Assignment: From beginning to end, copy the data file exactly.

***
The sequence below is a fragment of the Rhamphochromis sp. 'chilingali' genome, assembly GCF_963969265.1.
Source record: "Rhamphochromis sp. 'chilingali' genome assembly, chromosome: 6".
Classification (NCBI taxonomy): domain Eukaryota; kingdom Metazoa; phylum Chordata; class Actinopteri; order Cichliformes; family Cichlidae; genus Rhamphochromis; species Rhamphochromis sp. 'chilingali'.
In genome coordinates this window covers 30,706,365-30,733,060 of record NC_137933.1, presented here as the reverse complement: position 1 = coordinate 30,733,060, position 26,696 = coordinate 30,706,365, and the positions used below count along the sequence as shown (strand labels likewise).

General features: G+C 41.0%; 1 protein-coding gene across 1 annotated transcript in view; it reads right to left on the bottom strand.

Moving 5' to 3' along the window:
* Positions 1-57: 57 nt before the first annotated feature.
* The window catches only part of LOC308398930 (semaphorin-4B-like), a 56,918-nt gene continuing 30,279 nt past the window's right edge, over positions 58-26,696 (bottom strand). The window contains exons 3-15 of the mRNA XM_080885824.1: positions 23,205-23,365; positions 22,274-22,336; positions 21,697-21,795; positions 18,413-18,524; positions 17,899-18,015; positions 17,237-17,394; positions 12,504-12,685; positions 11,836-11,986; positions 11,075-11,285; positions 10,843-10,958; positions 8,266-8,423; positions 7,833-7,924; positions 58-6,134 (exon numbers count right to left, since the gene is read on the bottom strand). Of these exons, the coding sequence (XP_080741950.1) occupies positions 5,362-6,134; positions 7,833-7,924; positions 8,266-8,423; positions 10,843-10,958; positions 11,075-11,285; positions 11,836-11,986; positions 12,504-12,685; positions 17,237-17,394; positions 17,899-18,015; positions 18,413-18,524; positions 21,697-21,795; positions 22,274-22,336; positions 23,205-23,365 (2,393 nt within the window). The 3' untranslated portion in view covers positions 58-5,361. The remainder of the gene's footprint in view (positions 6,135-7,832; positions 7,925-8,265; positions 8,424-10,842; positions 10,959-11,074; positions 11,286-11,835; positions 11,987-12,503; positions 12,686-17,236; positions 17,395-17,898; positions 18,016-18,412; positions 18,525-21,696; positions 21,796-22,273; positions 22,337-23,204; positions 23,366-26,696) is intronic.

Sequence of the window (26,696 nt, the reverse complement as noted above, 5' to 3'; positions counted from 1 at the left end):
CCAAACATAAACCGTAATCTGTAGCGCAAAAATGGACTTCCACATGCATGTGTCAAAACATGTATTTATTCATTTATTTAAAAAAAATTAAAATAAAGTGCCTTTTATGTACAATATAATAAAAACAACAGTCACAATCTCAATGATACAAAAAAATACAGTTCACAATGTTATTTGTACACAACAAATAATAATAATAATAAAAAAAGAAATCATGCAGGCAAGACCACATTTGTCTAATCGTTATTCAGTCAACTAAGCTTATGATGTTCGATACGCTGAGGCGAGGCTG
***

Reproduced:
The sequence below is a fragment of the Rhamphochromis sp. 'chilingali' genome, assembly GCF_963969265.1.
Source record: "Rhamphochromis sp. 'chilingali' genome assembly, chromosome: 6".
Classification (NCBI taxonomy): domain Eukaryota; kingdom Metazoa; phylum Chordata; class Actinopteri; order Cichliformes; family Cichlidae; genus Rhamphochromis; species Rhamphochromis sp. 'chilingali'.
In genome coordinates this window covers 30,706,365-30,733,060 of record NC_137933.1, presented here as the reverse complement: position 1 = coordinate 30,733,060, position 26,696 = coordinate 30,706,365, and the positions used below count along the sequence as shown (strand labels likewise).

General features: G+C 41.0%; 1 protein-coding gene across 1 annotated transcript in view; it reads right to left on the bottom strand.

Moving 5' to 3' along the window:
* Positions 1-57: 57 nt before the first annotated feature.
* The window catches only part of LOC308398930 (semaphorin-4B-like), a 56,918-nt gene continuing 30,279 nt past the window's right edge, over positions 58-26,696 (bottom strand). The window contains exons 3-15 of the mRNA XM_080885824.1: positions 23,205-23,365; positions 22,274-22,336; positions 21,697-21,795; positions 18,413-18,524; positions 17,899-18,015; positions 17,237-17,394; positions 12,504-12,685; positions 11,836-11,986; positions 11,075-11,285; positions 10,843-10,958; positions 8,266-8,423; positions 7,833-7,924; positions 58-6,134 (exon numbers count right to left, since the gene is read on the bottom strand). Of these exons, the coding sequence (XP_080741950.1) occupies positions 5,362-6,134; positions 7,833-7,924; positions 8,266-8,423; positions 10,843-10,958; positions 11,075-11,285; positions 11,836-11,986; positions 12,504-12,685; positions 17,237-17,394; positions 17,899-18,015; positions 18,413-18,524; positions 21,697-21,795; positions 22,274-22,336; positions 23,205-23,365 (2,393 nt within the window). The 3' untranslated portion in view covers positions 58-5,361. The remainder of the gene's footprint in view (positions 6,135-7,832; positions 7,925-8,265; positions 8,424-10,842; positions 10,959-11,074; positions 11,286-11,835; positions 11,987-12,503; positions 12,686-17,236; positions 17,395-17,898; positions 18,016-18,412; positions 18,525-21,696; positions 21,796-22,273; positions 22,337-23,204; positions 23,366-26,696) is intronic.

Sequence of the window (26,696 nt, the reverse complement as noted above, 5' to 3'; positions counted from 1 at the left end):
CCAAACATAAACCGTAATCTGTAGCGCAAAAATGGACTTCCACATGCATGTGTCAAAACATGTATTTATTCATTTATTTAAAAAAAATTAAAATAAAGTGCCTTTTATGTACAATATAATAAAAACAACAGTCACAATCTCAATGATACAAAAAAATACAGTTCACAATGTTATTTGTACACAACAAATAATAATAATAATAAAAAAAGAAATCATGCAGGCAAGACCACATTTGTCTAATCGTTATTCAGTCAACTAAGCTTATGATGTTCGATACGCTGAGGCGAGGCTG